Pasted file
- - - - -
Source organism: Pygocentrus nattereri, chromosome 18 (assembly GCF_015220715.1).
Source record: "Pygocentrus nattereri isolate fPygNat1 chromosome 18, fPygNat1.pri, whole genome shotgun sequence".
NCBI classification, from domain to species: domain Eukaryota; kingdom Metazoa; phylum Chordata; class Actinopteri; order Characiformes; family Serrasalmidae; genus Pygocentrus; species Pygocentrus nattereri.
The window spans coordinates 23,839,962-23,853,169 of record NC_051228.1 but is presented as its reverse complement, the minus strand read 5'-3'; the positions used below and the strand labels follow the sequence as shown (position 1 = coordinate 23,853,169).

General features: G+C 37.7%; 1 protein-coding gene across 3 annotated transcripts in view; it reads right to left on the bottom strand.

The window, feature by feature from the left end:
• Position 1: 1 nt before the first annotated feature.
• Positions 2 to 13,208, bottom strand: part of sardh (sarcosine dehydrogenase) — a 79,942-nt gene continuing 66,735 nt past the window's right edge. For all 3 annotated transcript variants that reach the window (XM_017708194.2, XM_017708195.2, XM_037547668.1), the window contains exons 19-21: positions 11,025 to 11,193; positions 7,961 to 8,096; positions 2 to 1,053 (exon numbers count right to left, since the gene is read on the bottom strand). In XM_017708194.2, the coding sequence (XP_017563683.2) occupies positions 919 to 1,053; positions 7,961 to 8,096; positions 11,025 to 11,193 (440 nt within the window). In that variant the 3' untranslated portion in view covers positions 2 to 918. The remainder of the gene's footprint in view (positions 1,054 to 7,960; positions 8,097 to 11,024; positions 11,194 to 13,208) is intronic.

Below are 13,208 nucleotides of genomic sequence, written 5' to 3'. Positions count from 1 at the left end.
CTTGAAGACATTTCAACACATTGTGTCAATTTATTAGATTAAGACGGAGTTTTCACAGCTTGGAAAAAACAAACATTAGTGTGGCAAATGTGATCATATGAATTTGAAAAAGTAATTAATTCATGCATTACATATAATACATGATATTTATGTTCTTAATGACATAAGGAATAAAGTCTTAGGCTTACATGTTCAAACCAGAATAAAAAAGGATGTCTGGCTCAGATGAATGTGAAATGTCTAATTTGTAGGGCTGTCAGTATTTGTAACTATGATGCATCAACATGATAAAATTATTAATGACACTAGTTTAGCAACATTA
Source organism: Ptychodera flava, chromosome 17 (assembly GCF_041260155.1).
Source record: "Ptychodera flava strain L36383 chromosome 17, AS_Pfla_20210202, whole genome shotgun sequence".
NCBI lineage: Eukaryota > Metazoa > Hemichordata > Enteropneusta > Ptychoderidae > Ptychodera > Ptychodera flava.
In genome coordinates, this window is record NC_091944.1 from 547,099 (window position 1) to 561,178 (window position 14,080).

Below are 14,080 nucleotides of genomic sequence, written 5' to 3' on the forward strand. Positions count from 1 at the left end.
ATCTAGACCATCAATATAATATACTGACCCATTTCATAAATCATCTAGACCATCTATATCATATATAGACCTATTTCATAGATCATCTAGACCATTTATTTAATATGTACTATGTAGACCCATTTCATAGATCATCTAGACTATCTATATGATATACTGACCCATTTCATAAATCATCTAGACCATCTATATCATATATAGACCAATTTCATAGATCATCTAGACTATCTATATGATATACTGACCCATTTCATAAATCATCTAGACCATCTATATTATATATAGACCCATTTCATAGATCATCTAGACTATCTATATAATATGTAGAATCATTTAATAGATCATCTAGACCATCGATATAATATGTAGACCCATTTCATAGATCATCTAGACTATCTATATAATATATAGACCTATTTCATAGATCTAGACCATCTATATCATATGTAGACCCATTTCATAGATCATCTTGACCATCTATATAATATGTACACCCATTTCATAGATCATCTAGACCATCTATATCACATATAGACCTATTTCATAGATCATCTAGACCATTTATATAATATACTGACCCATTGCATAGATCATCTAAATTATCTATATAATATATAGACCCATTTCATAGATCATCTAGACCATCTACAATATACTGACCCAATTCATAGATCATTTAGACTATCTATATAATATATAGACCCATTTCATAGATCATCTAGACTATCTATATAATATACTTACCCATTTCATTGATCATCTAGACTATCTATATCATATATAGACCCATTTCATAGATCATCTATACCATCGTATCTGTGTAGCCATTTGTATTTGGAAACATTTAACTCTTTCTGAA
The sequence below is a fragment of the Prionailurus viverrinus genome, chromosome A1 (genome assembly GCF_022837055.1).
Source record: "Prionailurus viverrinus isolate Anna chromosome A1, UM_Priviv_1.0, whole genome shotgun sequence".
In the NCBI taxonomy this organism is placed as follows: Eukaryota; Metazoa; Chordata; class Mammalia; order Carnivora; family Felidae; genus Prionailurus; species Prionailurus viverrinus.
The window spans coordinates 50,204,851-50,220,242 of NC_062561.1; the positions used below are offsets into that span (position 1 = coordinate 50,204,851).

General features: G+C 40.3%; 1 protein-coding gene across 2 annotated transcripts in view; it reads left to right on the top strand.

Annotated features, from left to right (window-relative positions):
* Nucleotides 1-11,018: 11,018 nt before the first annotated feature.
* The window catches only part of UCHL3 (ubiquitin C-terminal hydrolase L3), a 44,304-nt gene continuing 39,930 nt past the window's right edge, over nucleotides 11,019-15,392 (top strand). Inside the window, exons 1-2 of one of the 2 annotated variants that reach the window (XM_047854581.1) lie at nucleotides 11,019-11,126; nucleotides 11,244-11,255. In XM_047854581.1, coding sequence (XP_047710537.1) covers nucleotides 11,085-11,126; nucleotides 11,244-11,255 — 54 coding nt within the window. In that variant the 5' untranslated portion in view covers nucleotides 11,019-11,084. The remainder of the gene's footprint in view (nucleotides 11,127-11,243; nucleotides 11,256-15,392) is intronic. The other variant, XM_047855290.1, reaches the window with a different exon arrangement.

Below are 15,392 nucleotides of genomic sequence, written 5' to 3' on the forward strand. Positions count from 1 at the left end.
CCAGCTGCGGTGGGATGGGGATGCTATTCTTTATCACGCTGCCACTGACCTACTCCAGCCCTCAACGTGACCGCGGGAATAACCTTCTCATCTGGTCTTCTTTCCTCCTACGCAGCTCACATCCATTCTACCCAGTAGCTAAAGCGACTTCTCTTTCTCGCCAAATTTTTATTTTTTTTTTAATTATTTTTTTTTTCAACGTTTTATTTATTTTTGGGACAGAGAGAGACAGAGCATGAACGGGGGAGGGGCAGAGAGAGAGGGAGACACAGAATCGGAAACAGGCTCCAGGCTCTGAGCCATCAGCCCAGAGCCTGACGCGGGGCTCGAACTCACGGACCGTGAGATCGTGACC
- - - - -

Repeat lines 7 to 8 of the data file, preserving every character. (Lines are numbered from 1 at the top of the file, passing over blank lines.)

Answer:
• Position 1: 1 nt before the first annotated feature.
• Positions 2 to 13,208, bottom strand: part of sardh (sarcosine dehydrogenase) — a 79,942-nt gene continuing 66,735 nt past the window's right edge. For all 3 annotated transcript variants that reach the window (XM_017708194.2, XM_017708195.2, XM_037547668.1), the window contains exons 19-21: positions 11,025 to 11,193; positions 7,961 to 8,096; positions 2 to 1,053 (exon numbers count right to left, since the gene is read on the bottom strand). In XM_017708194.2, the coding sequence (XP_017563683.2) occupies positions 919 to 1,053; positions 7,961 to 8,096; positions 11,025 to 11,193 (440 nt within the window). In that variant the 3' untranslated portion in view covers positions 2 to 918. The remainder of the gene's footprint in view (positions 1,054 to 7,960; positions 8,097 to 11,024; positions 11,194 to 13,208) is intronic.